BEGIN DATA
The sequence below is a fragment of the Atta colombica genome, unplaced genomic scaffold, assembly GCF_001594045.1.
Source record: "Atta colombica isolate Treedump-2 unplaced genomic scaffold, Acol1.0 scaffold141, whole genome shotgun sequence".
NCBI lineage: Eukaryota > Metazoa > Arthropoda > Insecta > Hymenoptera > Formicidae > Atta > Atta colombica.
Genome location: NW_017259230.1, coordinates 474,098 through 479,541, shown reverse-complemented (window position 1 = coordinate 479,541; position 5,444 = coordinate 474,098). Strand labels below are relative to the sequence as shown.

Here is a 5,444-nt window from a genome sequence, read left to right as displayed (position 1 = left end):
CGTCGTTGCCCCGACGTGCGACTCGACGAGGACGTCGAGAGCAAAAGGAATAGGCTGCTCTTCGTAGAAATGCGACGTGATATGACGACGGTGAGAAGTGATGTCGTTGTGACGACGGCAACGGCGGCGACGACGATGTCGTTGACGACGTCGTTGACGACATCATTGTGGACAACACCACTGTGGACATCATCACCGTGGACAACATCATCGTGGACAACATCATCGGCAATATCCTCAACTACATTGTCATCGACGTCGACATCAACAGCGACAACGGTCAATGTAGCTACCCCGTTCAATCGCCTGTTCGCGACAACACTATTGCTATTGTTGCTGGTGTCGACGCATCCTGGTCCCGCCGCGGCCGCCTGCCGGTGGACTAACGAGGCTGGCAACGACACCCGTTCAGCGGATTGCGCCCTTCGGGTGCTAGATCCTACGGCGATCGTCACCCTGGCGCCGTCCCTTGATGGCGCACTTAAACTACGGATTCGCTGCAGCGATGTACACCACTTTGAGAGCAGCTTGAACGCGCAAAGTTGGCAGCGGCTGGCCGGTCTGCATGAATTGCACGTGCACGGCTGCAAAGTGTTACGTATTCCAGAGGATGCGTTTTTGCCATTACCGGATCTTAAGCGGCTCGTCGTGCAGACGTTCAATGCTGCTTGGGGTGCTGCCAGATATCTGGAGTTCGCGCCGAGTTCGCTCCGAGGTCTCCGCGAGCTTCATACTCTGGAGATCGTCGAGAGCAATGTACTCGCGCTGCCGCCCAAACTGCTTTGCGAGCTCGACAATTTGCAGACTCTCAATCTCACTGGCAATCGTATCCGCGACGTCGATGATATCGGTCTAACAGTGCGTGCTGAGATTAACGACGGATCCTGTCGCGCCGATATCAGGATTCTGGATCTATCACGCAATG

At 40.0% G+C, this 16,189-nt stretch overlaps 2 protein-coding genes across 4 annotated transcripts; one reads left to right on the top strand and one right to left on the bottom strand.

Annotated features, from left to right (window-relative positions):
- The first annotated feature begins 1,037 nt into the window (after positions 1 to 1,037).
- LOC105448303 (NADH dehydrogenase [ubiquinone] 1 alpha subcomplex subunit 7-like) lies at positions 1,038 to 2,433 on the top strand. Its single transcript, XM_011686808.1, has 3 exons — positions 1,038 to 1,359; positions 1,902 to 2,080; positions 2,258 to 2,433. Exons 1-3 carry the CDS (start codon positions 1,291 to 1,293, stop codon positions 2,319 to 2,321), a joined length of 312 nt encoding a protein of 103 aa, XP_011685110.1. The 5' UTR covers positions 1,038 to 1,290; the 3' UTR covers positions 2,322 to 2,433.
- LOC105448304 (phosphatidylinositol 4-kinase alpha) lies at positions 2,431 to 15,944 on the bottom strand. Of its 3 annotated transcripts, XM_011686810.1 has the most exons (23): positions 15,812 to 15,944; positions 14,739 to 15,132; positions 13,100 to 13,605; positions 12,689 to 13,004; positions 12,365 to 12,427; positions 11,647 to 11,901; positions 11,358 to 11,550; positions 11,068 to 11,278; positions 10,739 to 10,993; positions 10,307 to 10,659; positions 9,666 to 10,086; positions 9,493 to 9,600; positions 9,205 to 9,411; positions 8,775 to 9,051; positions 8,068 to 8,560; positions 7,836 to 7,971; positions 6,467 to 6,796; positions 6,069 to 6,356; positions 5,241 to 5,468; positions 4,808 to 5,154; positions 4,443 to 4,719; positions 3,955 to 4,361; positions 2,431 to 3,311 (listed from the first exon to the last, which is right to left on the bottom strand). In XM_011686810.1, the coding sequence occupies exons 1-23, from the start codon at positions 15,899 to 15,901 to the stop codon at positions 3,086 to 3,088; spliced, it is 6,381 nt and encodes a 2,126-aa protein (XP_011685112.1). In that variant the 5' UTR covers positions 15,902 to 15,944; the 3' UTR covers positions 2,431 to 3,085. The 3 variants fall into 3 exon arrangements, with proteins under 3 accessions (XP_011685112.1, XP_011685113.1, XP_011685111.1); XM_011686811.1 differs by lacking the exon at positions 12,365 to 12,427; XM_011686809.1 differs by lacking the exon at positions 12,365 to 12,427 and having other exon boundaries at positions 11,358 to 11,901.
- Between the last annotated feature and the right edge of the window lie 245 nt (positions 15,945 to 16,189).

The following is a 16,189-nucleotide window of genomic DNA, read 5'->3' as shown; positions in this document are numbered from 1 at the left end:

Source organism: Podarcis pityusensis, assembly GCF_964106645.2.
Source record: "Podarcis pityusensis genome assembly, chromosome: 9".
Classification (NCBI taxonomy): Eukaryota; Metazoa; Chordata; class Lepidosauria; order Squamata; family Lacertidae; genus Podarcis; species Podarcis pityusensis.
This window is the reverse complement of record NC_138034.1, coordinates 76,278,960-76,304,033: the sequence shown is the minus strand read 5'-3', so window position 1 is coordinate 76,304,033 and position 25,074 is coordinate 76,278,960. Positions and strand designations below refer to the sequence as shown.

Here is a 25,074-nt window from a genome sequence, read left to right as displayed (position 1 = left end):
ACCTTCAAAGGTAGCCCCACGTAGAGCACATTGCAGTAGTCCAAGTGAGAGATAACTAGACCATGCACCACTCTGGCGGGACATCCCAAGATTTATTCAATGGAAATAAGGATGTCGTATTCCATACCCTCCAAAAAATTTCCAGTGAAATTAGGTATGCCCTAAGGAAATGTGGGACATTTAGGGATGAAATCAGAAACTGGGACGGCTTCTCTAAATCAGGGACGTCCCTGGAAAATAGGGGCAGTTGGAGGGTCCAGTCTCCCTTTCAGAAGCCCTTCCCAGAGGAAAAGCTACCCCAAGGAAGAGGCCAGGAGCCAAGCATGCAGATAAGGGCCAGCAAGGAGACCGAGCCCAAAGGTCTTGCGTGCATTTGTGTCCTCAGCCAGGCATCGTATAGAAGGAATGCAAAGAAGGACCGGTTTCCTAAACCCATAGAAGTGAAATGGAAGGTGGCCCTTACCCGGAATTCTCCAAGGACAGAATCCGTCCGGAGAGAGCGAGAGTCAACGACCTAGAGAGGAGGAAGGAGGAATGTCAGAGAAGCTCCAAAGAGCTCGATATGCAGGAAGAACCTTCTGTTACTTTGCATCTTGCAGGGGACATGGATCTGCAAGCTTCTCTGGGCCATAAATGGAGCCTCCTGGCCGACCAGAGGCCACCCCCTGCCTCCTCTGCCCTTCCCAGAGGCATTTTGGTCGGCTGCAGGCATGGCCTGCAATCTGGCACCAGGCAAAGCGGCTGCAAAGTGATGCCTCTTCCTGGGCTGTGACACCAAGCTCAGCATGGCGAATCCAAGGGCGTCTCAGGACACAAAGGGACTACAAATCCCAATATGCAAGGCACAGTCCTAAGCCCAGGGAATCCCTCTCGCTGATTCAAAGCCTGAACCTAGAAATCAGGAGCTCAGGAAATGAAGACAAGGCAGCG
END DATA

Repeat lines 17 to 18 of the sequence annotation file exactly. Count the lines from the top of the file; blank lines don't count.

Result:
This window is the reverse complement of record NC_138034.1, coordinates 76,278,960-76,304,033: the sequence shown is the minus strand read 5'-3', so window position 1 is coordinate 76,304,033 and position 25,074 is coordinate 76,278,960. Positions and strand designations below refer to the sequence as shown.

Here is a 25,074-nt window from a genome sequence, read left to right as displayed (position 1 = left end):